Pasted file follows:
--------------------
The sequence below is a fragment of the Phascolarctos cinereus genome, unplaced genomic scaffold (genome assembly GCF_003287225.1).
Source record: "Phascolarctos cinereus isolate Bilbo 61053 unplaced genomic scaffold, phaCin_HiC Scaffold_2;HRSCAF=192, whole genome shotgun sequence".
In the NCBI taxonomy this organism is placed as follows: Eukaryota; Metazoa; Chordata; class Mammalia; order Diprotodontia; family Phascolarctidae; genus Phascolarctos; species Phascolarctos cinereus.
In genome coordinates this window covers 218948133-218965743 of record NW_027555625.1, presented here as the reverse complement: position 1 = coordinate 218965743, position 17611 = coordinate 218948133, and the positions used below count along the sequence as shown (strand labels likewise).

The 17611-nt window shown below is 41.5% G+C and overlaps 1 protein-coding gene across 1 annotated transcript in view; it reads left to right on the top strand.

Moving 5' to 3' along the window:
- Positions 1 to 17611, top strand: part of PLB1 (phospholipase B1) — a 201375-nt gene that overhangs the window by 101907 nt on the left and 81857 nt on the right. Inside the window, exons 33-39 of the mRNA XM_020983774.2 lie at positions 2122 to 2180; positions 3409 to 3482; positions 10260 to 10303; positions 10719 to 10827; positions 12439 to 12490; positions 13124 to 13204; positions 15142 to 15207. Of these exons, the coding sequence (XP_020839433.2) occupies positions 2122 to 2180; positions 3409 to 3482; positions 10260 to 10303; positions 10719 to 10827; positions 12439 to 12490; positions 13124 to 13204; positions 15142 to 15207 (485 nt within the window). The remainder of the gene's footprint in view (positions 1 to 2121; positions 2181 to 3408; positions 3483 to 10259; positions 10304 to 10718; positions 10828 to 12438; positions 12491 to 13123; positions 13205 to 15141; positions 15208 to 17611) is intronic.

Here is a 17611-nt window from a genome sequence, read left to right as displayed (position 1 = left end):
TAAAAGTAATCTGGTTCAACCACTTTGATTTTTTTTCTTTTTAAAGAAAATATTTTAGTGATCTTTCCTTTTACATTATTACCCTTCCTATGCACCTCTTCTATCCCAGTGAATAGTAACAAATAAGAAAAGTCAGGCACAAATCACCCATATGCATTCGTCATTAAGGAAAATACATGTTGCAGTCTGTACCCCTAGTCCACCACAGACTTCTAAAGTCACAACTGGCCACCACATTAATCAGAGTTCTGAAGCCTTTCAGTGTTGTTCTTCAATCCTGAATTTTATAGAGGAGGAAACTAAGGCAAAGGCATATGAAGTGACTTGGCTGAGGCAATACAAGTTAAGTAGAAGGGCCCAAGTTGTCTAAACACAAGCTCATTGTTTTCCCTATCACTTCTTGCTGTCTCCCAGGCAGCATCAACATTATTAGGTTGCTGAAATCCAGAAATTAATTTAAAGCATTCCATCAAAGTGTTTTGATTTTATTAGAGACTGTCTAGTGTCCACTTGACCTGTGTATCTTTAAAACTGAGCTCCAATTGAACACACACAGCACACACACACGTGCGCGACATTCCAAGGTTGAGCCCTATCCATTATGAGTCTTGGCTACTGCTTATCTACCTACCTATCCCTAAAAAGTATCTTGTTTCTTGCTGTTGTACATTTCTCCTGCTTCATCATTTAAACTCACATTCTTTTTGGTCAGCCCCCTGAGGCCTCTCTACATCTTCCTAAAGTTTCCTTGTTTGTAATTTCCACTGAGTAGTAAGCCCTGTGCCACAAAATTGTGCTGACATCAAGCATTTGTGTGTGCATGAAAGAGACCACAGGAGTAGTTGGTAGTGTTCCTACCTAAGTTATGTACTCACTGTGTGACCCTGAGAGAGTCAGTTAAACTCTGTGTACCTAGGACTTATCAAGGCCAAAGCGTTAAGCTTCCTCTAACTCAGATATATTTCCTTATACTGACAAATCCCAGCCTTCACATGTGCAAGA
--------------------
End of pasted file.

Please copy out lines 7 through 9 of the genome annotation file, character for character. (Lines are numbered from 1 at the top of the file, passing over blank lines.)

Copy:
- Positions 1 to 17611, top strand: part of PLB1 (phospholipase B1) — a 201375-nt gene that overhangs the window by 101907 nt on the left and 81857 nt on the right. Inside the window, exons 33-39 of the mRNA XM_020983774.2 lie at positions 2122 to 2180; positions 3409 to 3482; positions 10260 to 10303; positions 10719 to 10827; positions 12439 to 12490; positions 13124 to 13204; positions 15142 to 15207. Of these exons, the coding sequence (XP_020839433.2) occupies positions 2122 to 2180; positions 3409 to 3482; positions 10260 to 10303; positions 10719 to 10827; positions 12439 to 12490; positions 13124 to 13204; positions 15142 to 15207 (485 nt within the window). The remainder of the gene's footprint in view (positions 1 to 2121; positions 2181 to 3408; positions 3483 to 10259; positions 10304 to 10718; positions 10828 to 12438; positions 12491 to 13123; positions 13205 to 15141; positions 15208 to 17611) is intronic.

Here is a 17611-nt window from a genome sequence, read left to right as displayed (position 1 = left end):
TAAAAGTAATCTGGTTCAACCACTTTGATTTTTTTTCTTTTTAAAGAAAATATTTTAGTGATCTTTCCTTTTACATTATTACCCTTCCTATGCACCTCTTCTATCCCAGTGAATAGTAACAAATAAGAAAAGTCAGGCACAAATCACCCATATGCATTCGTCATTAAGGAAAATACATGTTGCAGTCTGTACCCCTAGTCCACCACAGACTTCTAAAGTCACAACTGGCCACCACATTAATCAGAGTTCTGAAGCCTTTCAGTGTTGTTCTTCAATCCTGAATTTTATAGAGGAGGAAACTAAGGCAAAGGCATATGAAGTGACTTGGCTGAGGCAATACAAGTTAAGTAGAAGGGCCCAAGTTGTCTAAACACAAGCTCATTGTTTTCCCTATCACTTCTTGCTGTCTCCCAGGCAGCATCAACATTATTAGGTTGCTGAAATCCAGAAATTAATTTAAAGCATTCCATCAAAGTGTTTTGATTTTATTAGAGACTGTCTAGTGTCCACTTGACCTGTGTATCTTTAAAACTGAGCTCCAATTGAACACACACAGCACACACACACGTGCGCGACATTCCAAGGTTGAGCCCTATCCATTATGAGTCTTGGCTACTGCTTATCTACCTACCTATCCCTAAAAAGTATCTTGTTTCTTGCTGTTGTACATTTCTCCTGCTTCATCATTTAAACTCACATTCTTTTTGGTCAGCCCCCTGAGGCCTCTCTACATCTTCCTAAAGTTTCCTTGTTTGTAATTTCCACTGAGTAGTAAGCCCTGTGCCACAAAATTGTGCTGACATCAAGCATTTGTGTGTGCATGAAAGAGACCACAGGAGTAGTTGGTAGTGTTCCTACCTAAGTTATGTACTCACTGTGTGACCCTGAGAGAGTCAGTTAAACTCTGTGTACCTAGGACTTATCAAGGCCAAAGCGTTAAGCTTCCTCTAACTCAGATATATTTCCTTATACTGACAAATCCCAGCCTTCACATGTGCAAGA